It's one of those incredible -- what I mean is "rocambolesque"-- stories I love, set in exotic countries but also with a part in Paris.
The language is marvellous, French at its best, complex yet flowing, something you don't come across all that often in modern miterature.
The writer, JC Rufin, is himself an interesting man who is a humanitarian activist as well as a writer.
"A graduate of the Institut d'études politiques de Paris, in 1986 he became advisor to the secretary of state for human rights, and published his first book, Le Piège humanitaire (The Humanitarian Trap), an essay on the political stakes of humanitarian actions."
As a doctor, he is one of the pioneers of humanitarian movement "without borders", for which he has led numerous missions in eastern Africa and Latin America.
A former vice-president of Médecins Sans Frontières, he is currently president of the non-governmental organization Action Against Hunger."
Here is a review from amazon.com:
"This review is from: The Abyssinian : A Novel
According to the dust jacket, THE ABYSSINIAN by Jean-Christophe Rufin is a first novel. If so, I hope Rufin writes many more books because THE ABYSSINIAN is one of the best works of fiction I've read in a while. Rufin is a French physician who has spent many years working with Doctor's Without Borders. His writing reflects his medical background as well as his love of and regard for his fellow human beings.
Rufin is both romantic and a realist. A major thread in the plot of THE ABYSSINIAN involves a romance between his protagonist Jean-Baptiste Poncet, unlicensed lower-class medical practicioner living in Cairo, and Alix Maillet, the beautiful upper-class daughter of the French Ambassador to Egypt. Rufin's story is made real by his deft interweaving of actual historical events and evocative fictional episodes he has crafted from his obvious knowledge of the era and its political machinations.
The basis of the book is an event that occurred in 1699 when Louis XIV sent an embassy of ministers, Jesuits, and a physician to the Negus or King of Abyssinian. The Negus was sick and admitted the strangers only because they accompanied the physician whom he hoped would provide a cure for his malady. In the 17th Century, Abyssinia was a mysterious Coptic Christian country closed to outsiders for centuries. The nation-states of Europe and the Muslim countries of the near east struggled for control of Abyssinia which lay in North Africa southeast of Egypt. A desire for economic gain through trade lay behind the French King's offer of a physician to the Negus.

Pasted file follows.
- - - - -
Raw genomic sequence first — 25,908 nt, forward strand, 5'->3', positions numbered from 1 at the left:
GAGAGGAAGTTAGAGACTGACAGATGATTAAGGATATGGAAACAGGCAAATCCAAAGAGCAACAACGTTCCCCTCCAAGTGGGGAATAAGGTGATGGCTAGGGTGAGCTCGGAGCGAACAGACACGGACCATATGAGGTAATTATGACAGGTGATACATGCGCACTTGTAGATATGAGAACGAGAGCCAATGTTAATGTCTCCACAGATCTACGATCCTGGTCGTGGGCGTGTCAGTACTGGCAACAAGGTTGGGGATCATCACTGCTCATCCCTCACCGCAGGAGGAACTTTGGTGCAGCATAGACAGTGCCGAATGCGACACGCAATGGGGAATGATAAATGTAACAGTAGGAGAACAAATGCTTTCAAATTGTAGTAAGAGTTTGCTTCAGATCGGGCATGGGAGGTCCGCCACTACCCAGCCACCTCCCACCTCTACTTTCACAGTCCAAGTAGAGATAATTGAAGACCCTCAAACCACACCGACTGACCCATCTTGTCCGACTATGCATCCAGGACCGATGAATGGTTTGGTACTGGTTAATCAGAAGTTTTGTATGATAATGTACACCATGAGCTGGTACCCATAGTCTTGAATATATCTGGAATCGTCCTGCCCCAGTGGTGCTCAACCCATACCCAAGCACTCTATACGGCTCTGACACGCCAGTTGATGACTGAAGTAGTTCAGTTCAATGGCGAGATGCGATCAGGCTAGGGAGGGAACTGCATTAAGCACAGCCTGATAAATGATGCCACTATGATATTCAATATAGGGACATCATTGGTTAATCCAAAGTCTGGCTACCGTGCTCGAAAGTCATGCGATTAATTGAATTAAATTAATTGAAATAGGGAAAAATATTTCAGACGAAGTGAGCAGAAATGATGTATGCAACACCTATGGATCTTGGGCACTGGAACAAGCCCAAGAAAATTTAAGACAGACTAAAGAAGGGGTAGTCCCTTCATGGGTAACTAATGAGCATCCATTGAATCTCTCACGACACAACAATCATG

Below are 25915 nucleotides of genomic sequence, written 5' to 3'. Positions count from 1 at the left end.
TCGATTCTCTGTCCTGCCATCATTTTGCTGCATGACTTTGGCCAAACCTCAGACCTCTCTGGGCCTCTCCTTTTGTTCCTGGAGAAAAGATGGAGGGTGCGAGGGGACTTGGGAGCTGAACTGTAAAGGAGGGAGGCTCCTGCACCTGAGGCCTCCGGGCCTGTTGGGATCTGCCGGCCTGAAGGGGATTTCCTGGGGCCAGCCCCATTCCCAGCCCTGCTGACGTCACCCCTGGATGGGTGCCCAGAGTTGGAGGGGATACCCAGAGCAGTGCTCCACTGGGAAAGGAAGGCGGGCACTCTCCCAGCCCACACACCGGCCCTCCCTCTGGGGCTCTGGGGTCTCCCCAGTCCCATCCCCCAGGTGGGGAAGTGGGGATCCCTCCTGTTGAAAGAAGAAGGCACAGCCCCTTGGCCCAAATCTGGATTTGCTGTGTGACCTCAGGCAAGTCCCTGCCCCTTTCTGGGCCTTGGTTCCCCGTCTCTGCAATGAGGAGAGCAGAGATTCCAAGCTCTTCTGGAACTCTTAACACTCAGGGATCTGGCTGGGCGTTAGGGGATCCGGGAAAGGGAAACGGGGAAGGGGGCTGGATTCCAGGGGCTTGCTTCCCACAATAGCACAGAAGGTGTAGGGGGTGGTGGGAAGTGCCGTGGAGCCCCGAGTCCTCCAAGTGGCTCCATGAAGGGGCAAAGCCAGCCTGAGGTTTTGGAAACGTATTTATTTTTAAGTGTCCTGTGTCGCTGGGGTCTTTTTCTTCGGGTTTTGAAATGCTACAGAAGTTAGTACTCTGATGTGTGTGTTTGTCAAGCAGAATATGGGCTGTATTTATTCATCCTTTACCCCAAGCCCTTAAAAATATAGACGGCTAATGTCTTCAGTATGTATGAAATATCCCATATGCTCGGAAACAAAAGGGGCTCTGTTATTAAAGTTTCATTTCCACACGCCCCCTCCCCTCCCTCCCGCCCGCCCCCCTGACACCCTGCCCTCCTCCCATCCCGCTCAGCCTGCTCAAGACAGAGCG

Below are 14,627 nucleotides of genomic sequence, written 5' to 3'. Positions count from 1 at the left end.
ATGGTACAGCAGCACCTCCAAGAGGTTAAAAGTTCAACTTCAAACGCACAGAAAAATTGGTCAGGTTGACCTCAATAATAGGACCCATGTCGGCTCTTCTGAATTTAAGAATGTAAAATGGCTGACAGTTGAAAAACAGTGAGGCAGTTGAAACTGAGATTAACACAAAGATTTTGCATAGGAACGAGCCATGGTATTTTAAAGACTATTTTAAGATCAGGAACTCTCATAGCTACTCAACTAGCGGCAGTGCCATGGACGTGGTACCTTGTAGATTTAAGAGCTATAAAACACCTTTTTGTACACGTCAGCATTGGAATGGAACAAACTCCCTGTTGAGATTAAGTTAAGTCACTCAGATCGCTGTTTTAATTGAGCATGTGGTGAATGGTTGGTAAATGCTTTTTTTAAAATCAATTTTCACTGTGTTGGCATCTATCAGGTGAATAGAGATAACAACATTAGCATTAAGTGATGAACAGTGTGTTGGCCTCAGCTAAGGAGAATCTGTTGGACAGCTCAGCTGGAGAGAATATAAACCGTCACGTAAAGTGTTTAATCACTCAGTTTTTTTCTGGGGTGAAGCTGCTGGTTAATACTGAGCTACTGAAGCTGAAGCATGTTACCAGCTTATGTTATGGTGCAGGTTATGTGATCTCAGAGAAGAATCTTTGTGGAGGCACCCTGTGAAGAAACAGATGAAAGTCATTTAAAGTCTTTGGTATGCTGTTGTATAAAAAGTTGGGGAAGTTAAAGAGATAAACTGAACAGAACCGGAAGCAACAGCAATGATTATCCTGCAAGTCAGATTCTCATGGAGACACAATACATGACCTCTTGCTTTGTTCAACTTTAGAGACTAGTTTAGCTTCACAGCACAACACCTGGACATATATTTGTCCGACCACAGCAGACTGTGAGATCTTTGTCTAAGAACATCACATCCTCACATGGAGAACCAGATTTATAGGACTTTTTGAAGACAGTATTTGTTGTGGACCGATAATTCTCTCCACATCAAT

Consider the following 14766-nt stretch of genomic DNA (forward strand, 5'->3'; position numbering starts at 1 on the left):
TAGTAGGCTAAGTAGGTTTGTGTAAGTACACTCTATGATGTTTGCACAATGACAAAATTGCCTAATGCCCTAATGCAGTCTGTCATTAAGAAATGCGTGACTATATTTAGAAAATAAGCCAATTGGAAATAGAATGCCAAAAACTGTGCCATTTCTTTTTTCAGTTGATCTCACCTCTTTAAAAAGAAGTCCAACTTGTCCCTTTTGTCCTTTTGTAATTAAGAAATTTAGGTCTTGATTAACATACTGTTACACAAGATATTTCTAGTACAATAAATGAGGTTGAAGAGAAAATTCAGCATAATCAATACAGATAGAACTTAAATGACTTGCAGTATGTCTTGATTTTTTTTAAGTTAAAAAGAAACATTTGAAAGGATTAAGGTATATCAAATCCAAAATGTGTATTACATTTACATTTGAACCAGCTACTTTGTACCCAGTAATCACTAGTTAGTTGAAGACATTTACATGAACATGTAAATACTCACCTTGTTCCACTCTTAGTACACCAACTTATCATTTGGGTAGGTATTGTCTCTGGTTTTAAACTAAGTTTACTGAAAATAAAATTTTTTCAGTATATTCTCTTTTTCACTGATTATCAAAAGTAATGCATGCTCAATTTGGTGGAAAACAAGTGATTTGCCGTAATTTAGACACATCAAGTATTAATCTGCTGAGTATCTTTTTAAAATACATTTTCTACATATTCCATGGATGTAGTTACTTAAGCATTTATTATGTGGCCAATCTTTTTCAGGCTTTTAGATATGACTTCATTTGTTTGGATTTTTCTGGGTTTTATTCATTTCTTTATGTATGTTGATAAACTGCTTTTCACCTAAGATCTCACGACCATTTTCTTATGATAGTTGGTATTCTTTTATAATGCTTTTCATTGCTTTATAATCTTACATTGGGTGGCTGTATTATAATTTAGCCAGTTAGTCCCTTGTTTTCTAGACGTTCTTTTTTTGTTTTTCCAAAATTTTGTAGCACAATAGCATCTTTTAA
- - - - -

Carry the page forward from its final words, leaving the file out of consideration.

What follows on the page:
But other factors were at play. In the 17th Century, conflict continued between various Roman Catholic orders, between Catholics and Protestants, and between Christians and Muslims, all of whom sought relgious dominance. THE ABYSSINIAN is populated with French Jesuits, Italian Domincans, and Muslim imams all struggling to convert Abyssinians. The Jesuits' goal was to use the King's embassy as a means of penetrating the Coptic populace for the purpose of proselytization.
Like Dumas' action-thrillers, Rufin's book is filled with sword-play, gallantry, and back-stabbing, but unlike Dumas, Rufin's characters are fully developed. Poncet's sidekick, the apothocary Maitre Juremi is vividly drawn. Both Alix and Francoise (Juremi's love interest) are "real" women. Poncet is an honorable young man who seeks to win his fortune and claim his love's hand without selling his soul. His mission is dangerous and as he attempts to make his way back to Alix, the reader will wonder if he can possibly accomplish his goal in an age 'sans merci'. Long after you've read THE ABYSINIAN, you will recall the vivid imagery of an exotic place now lost to the world though civil war, and the wrenching suffering of a pair of lovers separated by the cruel irony of chance."
I also recommend its sequel "Sauver Ispahan"-- "the Siege of Ispahan."